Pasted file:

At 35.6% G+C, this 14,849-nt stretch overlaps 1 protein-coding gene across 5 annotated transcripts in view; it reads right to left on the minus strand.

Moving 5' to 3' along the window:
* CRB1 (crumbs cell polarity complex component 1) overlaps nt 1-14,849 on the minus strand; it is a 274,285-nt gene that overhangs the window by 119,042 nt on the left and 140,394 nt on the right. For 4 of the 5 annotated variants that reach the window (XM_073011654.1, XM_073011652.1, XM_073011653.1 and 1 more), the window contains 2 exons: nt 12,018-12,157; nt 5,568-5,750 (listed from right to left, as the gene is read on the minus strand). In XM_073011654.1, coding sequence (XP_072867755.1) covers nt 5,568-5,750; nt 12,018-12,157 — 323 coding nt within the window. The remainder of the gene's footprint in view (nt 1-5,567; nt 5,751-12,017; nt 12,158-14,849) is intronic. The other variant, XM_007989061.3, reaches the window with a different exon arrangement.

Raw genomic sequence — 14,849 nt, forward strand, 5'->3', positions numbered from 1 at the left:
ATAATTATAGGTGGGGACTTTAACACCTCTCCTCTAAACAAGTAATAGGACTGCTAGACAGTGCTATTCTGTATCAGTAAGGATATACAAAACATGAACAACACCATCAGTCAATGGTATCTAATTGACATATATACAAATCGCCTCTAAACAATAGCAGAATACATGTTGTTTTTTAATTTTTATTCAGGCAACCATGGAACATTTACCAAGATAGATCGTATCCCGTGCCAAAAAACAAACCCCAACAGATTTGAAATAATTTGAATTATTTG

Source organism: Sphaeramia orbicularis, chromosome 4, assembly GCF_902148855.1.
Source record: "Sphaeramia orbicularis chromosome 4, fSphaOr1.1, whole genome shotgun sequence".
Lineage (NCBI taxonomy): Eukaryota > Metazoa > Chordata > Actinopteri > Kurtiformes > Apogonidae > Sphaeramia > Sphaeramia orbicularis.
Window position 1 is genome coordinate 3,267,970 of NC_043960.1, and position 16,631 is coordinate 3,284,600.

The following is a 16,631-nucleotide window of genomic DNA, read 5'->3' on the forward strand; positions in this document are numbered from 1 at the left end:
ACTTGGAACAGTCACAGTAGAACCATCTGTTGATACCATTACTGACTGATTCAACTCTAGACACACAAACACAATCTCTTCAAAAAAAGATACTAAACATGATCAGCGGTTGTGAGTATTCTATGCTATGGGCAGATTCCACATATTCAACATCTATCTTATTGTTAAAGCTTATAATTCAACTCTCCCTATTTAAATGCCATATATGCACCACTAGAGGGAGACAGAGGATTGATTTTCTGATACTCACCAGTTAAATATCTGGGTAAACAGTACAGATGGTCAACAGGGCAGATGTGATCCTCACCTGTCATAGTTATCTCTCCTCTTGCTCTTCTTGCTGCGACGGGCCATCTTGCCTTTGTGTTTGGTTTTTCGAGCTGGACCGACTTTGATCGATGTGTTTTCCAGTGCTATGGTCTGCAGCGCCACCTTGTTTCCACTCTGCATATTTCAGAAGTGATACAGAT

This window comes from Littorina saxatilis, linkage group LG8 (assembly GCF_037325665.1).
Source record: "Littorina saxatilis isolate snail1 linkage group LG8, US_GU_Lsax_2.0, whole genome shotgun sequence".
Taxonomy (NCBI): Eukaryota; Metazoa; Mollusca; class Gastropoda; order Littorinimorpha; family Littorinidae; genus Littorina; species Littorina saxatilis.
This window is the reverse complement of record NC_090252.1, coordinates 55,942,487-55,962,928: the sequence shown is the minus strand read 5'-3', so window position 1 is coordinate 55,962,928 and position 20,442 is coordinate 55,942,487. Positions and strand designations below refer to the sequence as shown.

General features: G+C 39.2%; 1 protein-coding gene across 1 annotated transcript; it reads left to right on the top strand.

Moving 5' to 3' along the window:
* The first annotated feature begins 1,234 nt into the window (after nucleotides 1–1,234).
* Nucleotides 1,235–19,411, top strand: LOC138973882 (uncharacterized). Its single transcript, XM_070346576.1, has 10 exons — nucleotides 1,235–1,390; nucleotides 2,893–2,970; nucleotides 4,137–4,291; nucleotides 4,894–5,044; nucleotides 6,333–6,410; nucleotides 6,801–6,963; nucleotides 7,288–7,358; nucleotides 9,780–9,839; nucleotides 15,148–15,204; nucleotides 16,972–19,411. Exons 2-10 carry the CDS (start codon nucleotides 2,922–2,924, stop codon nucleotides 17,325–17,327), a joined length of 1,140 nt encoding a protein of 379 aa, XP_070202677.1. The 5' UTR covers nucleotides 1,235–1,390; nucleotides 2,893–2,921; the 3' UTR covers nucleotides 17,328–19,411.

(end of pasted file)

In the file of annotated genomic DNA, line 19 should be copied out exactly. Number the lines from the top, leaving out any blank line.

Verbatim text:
* Nucleotides 1,235–19,411, top strand: LOC138973882 (uncharacterized). Its single transcript, XM_070346576.1, has 10 exons — nucleotides 1,235–1,390; nucleotides 2,893–2,970; nucleotides 4,137–4,291; nucleotides 4,894–5,044; nucleotides 6,333–6,410; nucleotides 6,801–6,963; nucleotides 7,288–7,358; nucleotides 9,780–9,839; nucleotides 15,148–15,204; nucleotides 16,972–19,411. Exons 2-10 carry the CDS (start codon nucleotides 2,922–2,924, stop codon nucleotides 17,325–17,327), a joined length of 1,140 nt encoding a protein of 379 aa, XP_070202677.1. The 5' UTR covers nucleotides 1,235–1,390; nucleotides 2,893–2,921; the 3' UTR covers nucleotides 17,328–19,411.